by Su Chon
EDITOR'S NOTE: There are so many laudable pro bono legal services groups in Utah. The Journal wishes it could profile them all. Here is only one fine example. If we could profile each one, we would end each with the subheading "Pro Bono Opportunities."
The Multi-Cultural Legal Center ("MLC") is a unique and innovative 501(c)(3) nonprofit organization whose mission is to use and strengthen Utah's system of justice to ensure that racial and ethnic communities receive equal treatment and access to legal representation.
Continue reading "The Multi-Cultural Legal Center" »
by Gary L. Johnson
Who let the greedy in
And who left the needy out
Who made this salty soup1
For a number of years I had the privilege of serving on the Leadership Committee of And Justice For All. While I am not sure my fellow committee members were all that sorry to see me move on to new challenges, I will miss my participation in this endeavor because it is an unrecognized, but integral, component of our profession and of the society in which we live.
Continue reading "The Salty Soup: Some Thoughts on Access to Civil Justice" »
by David Dominguez
“Lawyers have killed off more groups than ever would have died if the lawyers had never showed up. . .The lawyers want to advocate for others and do not understand the goal of giving a people a sense of their own power. Traditional lawyer advocacy creates dependency and not interdependency. With most lawyers there is no leadership development. . .They don't understand community, they don't understand organizing, they don't understand leadership development.”1
Continue reading "Community Lawyering" »
by Anne Milne
Lauren I. Scholnick is a partner in the firm of Strindberg & Scholnick, LLC. She has been volunteering at the Guadalupe Center's legal clinic since 1999.
For the last five years, Lauren Scholnick has been volunteering one Tuesday night a month at Guadalupe Center legal clinic. Lauren says she volunteers after work, "because I know how hard it is to get legal help within our system. It is often confusing and frustrating for people to figure out what they should do when confronted with a legal problem even if they speak English. By helping those who primarily speak Spanish at the Guadalupe, we are able to help people with language barriers access and navigate the system to solve their legal problems. That language barrier means that many people are taken advantage of."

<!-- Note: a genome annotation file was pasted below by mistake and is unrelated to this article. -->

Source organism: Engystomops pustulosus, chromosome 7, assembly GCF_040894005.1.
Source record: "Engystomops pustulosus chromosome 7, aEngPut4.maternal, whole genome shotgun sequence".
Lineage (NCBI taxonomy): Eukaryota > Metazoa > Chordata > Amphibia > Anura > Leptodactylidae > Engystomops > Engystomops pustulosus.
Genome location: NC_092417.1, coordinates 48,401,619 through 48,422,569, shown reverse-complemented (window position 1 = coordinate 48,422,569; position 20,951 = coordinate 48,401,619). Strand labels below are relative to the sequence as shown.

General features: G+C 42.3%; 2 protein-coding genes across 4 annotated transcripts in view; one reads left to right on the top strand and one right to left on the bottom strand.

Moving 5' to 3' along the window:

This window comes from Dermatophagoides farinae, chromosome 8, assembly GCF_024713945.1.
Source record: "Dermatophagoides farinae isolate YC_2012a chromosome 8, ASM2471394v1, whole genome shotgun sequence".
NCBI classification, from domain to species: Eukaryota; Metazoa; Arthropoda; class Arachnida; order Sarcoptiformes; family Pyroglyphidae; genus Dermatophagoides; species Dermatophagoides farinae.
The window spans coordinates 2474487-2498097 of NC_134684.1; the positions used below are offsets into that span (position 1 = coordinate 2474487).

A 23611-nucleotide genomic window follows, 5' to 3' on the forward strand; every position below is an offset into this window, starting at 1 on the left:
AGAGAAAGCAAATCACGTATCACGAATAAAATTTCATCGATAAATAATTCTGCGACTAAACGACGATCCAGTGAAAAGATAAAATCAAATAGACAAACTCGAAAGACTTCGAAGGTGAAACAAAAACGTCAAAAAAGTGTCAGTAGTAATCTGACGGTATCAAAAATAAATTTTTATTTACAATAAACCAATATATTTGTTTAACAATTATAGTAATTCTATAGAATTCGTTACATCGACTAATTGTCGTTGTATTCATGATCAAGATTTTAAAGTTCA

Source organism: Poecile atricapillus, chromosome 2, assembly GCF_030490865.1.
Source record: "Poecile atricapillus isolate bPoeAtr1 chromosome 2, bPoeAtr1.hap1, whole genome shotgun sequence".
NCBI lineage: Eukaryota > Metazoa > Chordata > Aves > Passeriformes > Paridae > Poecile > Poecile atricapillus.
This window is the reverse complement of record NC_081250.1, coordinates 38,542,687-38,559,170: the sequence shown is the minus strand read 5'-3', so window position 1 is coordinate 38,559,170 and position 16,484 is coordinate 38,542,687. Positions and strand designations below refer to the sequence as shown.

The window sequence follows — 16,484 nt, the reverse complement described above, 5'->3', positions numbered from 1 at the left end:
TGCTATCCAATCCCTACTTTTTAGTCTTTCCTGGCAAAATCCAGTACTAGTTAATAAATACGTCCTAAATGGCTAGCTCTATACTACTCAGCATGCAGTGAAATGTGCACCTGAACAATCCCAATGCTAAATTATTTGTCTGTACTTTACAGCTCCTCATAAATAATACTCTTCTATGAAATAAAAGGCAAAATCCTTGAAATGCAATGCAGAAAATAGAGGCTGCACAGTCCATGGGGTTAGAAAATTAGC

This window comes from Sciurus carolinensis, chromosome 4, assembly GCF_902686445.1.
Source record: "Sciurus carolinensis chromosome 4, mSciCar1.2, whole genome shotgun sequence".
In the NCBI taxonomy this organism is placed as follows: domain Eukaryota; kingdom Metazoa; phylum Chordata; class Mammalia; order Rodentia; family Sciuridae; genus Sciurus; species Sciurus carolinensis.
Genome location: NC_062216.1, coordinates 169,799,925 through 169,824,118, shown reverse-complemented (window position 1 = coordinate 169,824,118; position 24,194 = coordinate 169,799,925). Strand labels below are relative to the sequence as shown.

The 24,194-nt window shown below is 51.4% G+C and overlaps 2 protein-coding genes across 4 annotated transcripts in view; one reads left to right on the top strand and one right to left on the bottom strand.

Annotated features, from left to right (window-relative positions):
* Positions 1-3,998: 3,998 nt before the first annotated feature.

Continue reading "Pro Bono Profile: Lauren I. Scholnick" »
by TantaLisa Clayton
For over ten years, the Needs of the Elderly Committee has sponsored a very successful pro bono project. This project provides legal assistance to the patrons of Salt Lake County senior centers. Volunteer attorneys have scheduled appointments to meet with elderly individuals at the senior centers to assess the individuals need for legal and/or community services. The volunteer attorneys may make referrals to other attorneys or to relevant community resources. They may decide to take a case. However, the volunteer attorneys cannot represent the individual unless it is done on a pro bono basis.
Continue reading "Needs of Elderly Committee Pro Bono Project" »
If you are thinking that you might like to render pro bono assistance, you might want to consider two legal clinics that currently need help: The Clinic for the Deaf and Hard of Hearing and the Clinic for Spanish Speakers.
Continue reading "Two Places to Use Your Skills" »
During its regularly scheduled meeting of March 11, 2004 which was held in St. George, Utah, the Board of Bar Commissioners received the following reports and took the actions indicated.
Continue reading "State Bar News" »
On December 31, 2003, the Honorable Roger S. Dutson, Second Judicial District Court, publicly reprimanded Samuel J. Conklin for violation of Rules 1.3 (Diligence), 1.4(a) (Communication), 1.5(b) and (c) (Fees), 1.15(b) (Safekeeping Property), 8.1(b) (Bar Admission and Disciplinary Matters), and 8.4(a) (Misconduct) of the Rules of Professional Conduct.
Continue reading "Discipline Corner" »
by Sanda R. Kirkham, Chair - Paralegal Division
On October 16, 2003 the Utah Supreme Court accepted the report of its Advisory Committee on Professionalism and approved the twenty Standards of Professionalism and Civility recommended in the report. As chair of the Professionalism Committee, Justice Michael J. Wilkins of the Utah Supreme Court, has been asked by the Court to focus on methods to make the Standards of Professionalism and Civility the behavioral norms for the Utah legal profession. He strongly urges support from Utah State Bar members.
Continue reading "We Have Signed On" »